From 2013 to 2014, a faculty member and alumnus from the Duke Center for International Development (DCID) in the Sanford School of Public Policy have actively participated in the DeBoer Fellowship program, an annual program that aims to “help promising Myanmar citizen leaders to reach their potential and better serve their organizations, communities and country.”
Rosemary Fernholz, senior research scholar at DCID, has assisted in an advisory capacity since early 2013, when she organized a brainstorming meeting at Duke on the proposed fellowship program. During the succeeding months, Aung Thant (pictured right), then a fellow in the Master of International Development Policy program (MIDP), also became actively involved. This small team has continued its advisory role and both have been invited to join the DeBoer Fellowship Advisory Council.
The fellowship program is a key focus of the DeBoer Foundation, Inc., reflecting a long-term commitment of its founders to benefit people in Myanmar, according to foundation president and 1982 Duke alumnus Fritz Kling.
“The Sanford School has played a central role in helping the fellowship launch, during this historic time in Myanmar’s history,” Kling said. “The brainstorming session of Duke professors provided inspiration, challenge and direction at a critical point of our development. The backing of Professor Fernholz and Aung Thant has helped us build a program that is truly world class.”
The fellowship is a selective program which provides instruction, coaching and networking over a one-year period of time, highlighted by three one-week seminar events. For this first year, there are 31 DeBoer Fellows from all over Myanmar. Although most are from civil society organizations, there are also fellows from business, education and religious organizations.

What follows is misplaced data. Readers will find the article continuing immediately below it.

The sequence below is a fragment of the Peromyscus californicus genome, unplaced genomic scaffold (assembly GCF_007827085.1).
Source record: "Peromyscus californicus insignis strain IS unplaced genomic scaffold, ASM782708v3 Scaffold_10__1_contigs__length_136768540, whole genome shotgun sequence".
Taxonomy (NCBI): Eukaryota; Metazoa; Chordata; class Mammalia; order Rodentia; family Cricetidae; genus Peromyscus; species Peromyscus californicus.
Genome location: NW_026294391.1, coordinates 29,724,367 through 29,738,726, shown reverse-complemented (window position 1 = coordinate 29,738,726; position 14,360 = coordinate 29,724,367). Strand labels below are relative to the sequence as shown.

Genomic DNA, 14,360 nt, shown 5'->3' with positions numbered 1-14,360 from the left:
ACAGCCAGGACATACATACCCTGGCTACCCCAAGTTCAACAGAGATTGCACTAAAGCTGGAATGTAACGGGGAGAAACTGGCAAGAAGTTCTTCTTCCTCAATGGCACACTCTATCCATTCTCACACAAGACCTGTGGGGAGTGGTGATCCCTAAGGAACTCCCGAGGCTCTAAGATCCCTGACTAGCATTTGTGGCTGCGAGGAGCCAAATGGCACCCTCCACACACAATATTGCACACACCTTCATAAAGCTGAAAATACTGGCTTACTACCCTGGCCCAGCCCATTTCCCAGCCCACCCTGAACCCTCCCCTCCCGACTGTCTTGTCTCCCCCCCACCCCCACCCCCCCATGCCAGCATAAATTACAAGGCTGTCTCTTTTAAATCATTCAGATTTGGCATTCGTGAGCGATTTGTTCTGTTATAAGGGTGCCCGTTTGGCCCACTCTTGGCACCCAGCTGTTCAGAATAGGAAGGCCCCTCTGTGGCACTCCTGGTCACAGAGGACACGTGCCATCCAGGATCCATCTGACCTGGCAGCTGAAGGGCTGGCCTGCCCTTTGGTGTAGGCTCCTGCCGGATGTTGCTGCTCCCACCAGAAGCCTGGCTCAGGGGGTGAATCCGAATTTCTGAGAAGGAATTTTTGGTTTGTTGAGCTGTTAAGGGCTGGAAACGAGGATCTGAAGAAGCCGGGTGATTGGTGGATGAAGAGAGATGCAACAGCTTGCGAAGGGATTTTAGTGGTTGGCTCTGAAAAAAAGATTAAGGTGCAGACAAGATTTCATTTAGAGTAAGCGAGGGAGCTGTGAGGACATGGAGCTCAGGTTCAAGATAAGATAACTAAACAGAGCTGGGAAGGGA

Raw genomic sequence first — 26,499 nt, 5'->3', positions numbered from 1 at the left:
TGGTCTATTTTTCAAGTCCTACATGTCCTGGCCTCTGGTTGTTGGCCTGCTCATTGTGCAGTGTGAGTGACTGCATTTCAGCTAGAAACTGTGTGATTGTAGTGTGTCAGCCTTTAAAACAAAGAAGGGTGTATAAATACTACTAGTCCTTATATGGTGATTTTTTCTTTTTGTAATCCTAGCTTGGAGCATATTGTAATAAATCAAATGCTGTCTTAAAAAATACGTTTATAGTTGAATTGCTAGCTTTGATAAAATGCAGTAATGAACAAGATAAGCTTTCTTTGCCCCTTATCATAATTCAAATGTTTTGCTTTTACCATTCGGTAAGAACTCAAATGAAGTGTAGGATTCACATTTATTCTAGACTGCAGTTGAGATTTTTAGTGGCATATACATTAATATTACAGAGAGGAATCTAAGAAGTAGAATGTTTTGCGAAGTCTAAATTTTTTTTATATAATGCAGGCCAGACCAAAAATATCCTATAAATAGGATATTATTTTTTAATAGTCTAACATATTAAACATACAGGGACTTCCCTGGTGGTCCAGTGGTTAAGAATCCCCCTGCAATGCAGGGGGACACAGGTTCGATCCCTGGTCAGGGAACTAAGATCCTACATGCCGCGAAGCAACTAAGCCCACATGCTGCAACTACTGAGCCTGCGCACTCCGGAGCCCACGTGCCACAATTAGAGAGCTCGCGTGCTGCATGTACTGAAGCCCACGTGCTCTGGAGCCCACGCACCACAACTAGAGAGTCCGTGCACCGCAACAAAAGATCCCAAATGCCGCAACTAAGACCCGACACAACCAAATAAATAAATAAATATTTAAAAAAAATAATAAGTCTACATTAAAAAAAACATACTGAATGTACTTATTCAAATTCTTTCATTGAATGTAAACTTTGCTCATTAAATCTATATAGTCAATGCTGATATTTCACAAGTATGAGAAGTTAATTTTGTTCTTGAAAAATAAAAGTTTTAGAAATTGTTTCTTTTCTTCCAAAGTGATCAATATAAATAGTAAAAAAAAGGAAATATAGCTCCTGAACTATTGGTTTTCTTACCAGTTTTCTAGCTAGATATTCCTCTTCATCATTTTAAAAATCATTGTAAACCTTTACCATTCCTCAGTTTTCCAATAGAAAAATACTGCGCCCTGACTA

The first seminar program started in 2014 and recruitment has started for the 2015 cohort. In January, Thant participated in the first training event of the 2014 fellowship in Mandalay, both as a mentor and as an advisor assisting in program direction and feedback on local context. In May, Fernholz and Thant traveled to Myanmar, where, in the second event of the seminar, Fernholz was an instructor on Strategic Planning and Implementation Challenges.
“We admire the initiative and foresight of the DeBoer Foundation in this significant initiative in Myanmar to help in development through providing training and support to potential citizen leaders, and we are very happy to interact with and support the DeBoer fellows,” Fernholz said.
Since his graduation in May 2014, Thant has returned to Myanmar, where he is still actively involved in the DeBoer Fellowship. Thant, a citizen of Myanmar, earned his master’s degree in international development policy as a Fulbright Fellow at Duke University’s Sanford School of Public Policy. A medical doctor, in 2007 he earned his bachelor of medicine and bachelor of surgery from the University of Medicine in Mandalay, Myanmar.
Thant began his professional career with CARE International in Myanmar in 2009 and has extensive experience serving in a variety of capacities until 2012. Prior to his studies at Duke, he was assistant program coordinator at CARE, introducing innovative strategies to strengthen the community health structure in remote areas. He has specialized in HIV-related projects intended to serve marginalized populations and has worked tirelessly to better Myanmar through public health.